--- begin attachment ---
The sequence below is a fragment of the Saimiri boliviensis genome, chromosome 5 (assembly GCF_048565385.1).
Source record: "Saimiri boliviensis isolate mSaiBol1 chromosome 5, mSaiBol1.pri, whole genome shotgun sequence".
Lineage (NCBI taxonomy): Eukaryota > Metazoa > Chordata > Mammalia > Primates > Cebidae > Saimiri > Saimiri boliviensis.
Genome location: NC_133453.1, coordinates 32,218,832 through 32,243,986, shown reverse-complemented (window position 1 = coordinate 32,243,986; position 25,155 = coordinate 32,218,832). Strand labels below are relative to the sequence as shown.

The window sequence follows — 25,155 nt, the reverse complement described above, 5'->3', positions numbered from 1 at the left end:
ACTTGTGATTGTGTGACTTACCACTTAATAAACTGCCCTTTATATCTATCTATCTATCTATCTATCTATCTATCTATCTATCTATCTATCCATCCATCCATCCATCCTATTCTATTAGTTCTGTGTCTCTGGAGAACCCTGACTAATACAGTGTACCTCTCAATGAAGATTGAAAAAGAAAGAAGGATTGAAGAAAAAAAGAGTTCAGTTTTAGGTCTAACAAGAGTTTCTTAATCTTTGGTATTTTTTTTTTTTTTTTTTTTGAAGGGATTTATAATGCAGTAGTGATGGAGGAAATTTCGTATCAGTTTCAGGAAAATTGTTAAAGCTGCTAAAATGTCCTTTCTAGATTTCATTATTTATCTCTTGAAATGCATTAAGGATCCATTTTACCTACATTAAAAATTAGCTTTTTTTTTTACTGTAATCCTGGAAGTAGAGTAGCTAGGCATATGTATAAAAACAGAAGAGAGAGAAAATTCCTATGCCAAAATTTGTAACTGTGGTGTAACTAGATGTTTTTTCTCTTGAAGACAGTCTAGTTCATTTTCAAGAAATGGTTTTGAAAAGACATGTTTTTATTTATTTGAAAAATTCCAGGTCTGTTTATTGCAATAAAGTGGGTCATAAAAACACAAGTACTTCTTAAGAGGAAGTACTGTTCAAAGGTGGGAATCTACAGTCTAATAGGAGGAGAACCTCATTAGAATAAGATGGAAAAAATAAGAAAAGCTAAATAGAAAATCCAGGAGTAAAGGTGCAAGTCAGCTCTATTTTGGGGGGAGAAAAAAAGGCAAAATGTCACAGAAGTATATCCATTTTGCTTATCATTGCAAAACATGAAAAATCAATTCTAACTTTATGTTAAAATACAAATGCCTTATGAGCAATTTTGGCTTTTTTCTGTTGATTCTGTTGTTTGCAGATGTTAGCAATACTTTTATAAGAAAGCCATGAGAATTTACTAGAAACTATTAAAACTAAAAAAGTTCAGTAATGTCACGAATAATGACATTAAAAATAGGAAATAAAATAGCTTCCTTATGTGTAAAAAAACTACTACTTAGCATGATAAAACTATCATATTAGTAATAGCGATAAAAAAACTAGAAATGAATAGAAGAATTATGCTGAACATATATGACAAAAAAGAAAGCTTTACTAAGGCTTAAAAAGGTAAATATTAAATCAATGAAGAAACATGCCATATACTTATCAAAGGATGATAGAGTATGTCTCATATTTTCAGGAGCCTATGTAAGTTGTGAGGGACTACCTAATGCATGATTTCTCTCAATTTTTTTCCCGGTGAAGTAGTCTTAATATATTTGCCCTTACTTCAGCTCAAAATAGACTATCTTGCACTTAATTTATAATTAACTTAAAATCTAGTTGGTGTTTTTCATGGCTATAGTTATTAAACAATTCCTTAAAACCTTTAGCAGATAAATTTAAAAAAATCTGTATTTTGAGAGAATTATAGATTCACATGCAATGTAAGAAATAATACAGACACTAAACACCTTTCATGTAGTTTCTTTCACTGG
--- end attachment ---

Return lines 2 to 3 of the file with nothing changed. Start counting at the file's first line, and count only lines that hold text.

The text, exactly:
Source record: "Saimiri boliviensis isolate mSaiBol1 chromosome 5, mSaiBol1.pri, whole genome shotgun sequence".
Lineage (NCBI taxonomy): Eukaryota > Metazoa > Chordata > Mammalia > Primates > Cebidae > Saimiri > Saimiri boliviensis.